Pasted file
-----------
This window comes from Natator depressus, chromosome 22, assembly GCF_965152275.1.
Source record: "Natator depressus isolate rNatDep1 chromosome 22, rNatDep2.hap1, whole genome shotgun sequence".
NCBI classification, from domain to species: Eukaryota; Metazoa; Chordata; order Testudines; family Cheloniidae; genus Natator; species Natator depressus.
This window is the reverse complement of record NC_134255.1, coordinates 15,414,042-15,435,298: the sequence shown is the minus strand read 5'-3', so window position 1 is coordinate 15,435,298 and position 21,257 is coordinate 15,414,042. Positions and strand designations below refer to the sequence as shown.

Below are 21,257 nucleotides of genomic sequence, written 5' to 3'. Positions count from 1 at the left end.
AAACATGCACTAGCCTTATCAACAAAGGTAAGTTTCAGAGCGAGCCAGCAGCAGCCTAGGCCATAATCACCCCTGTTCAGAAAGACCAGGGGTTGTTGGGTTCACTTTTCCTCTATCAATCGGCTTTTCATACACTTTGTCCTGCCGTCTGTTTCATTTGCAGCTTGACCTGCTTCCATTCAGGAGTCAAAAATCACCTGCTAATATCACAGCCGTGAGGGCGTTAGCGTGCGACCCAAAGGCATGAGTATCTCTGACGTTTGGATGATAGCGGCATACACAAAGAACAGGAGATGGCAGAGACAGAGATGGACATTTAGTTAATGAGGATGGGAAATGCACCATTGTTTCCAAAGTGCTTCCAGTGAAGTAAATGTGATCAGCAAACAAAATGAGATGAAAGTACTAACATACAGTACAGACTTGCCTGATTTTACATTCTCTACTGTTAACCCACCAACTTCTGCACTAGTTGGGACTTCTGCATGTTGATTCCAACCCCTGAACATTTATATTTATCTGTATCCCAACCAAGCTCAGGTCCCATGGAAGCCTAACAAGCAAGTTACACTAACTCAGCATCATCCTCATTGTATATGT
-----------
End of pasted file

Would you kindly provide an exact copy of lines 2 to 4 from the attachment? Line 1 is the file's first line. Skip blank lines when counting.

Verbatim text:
Source record: "Natator depressus isolate rNatDep1 chromosome 22, rNatDep2.hap1, whole genome shotgun sequence".
NCBI classification, from domain to species: Eukaryota; Metazoa; Chordata; order Testudines; family Cheloniidae; genus Natator; species Natator depressus.
This window is the reverse complement of record NC_134255.1, coordinates 15,414,042-15,435,298: the sequence shown is the minus strand read 5'-3', so window position 1 is coordinate 15,435,298 and position 21,257 is coordinate 15,414,042. Positions and strand designations below refer to the sequence as shown.